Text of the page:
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PETA wants vegetable beef soup and all other meat dishes off the menu at the Johnny Appleseed Festival, in deference to the event’s namesake.

How ’bout them apples? PETA seeks vegan menu at Johnny Appleseed fest

Despite a request from a national animal-rights group to become a vegetarian festival, the Johnny Appleseed Festival will keep meat on the menu this year.

In August, People for the Ethical Treatment of Animals sent a letter to festival organizers suggesting vendors stop selling meat at the festival as a way to honor Johnny Appleseed as “one of the country’s first iconic vegetarians.”

Although festival organizers recognize Appleseed was a vegetarian, they denied the request, in part because it came too late in the planning stage of the festival, scheduled for Sept. 15-16 at Johnny Appleseed Park.

“It was a lot to ask,” festival spokeswoman Bridget Kelly said.

“Plus, it’s just too late. No one is willing to change anything at this point.”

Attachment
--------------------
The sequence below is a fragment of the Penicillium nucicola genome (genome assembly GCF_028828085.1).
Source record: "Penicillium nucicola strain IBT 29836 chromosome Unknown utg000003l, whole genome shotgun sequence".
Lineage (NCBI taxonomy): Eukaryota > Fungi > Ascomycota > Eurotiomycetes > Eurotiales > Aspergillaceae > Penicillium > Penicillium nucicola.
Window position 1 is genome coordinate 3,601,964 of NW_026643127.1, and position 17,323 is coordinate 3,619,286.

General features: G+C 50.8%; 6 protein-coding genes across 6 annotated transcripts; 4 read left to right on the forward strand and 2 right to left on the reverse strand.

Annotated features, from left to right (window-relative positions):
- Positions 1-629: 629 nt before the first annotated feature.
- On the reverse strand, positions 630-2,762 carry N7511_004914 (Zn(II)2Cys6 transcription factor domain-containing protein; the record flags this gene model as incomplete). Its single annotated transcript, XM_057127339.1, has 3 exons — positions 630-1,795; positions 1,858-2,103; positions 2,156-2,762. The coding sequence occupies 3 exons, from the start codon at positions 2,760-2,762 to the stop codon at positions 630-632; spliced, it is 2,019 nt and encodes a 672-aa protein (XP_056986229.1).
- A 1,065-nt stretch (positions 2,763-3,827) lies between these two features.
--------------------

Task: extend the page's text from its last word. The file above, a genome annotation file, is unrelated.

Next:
In response to PETA’s request, organizers agreed to ask food vendors to consider adding vegetarian options for next year’s festival but have been criticized in recent days by loyal attendees.

“I’ve had people tell me their kids are saying if there are no turkey legs at the festival, they aren’t going,” Kelly said. “Everybody has their thing that, to them, is the epitome of the festival. To some people, it’s the turkey legs.”

Vendors at the Johnny Appleseed Festival are required to serve food from the pioneer era, prepared over coal or wood fires. Although dishes such as chicken and noodles and ham and bean soup are popular, there are also meatless options including apple dumplings, caramel apples, apple pie, apple fritters, fried apples rolled in cinnamon sugar and regular old apples.

“We’re disappointed that the festival will not go completely vegetarian this year,” PETA campaign manager Danielle Katz said. “But we’re hopeful that vendors will begin to incorporate vegetarian foods moving forward.”

PETA will continue to work toward a meatless Johnny Appleseed festival, beginning by handing out fliers at the festival that encourage people to “follow in Johnny’s kind footsteps by going vegetarian,” Katz said.

“We look forward to working with organizers well in advance of the festival next year, too,” she said.

“For now, we’re offering the festival some recipes to give to vendors featuring an array of vegan recipes such as apple pie and vegetarian chili.”

Despite these efforts, a meatless Johnny Appleseed Festival is not likely, Kelly said.

“People come out to enjoy that kind of thing and I can’t remove it completely,” she said.

“At the moment we don’t have a plan to make the festival 100 percent vegan. But, who knows? That might change down the road.”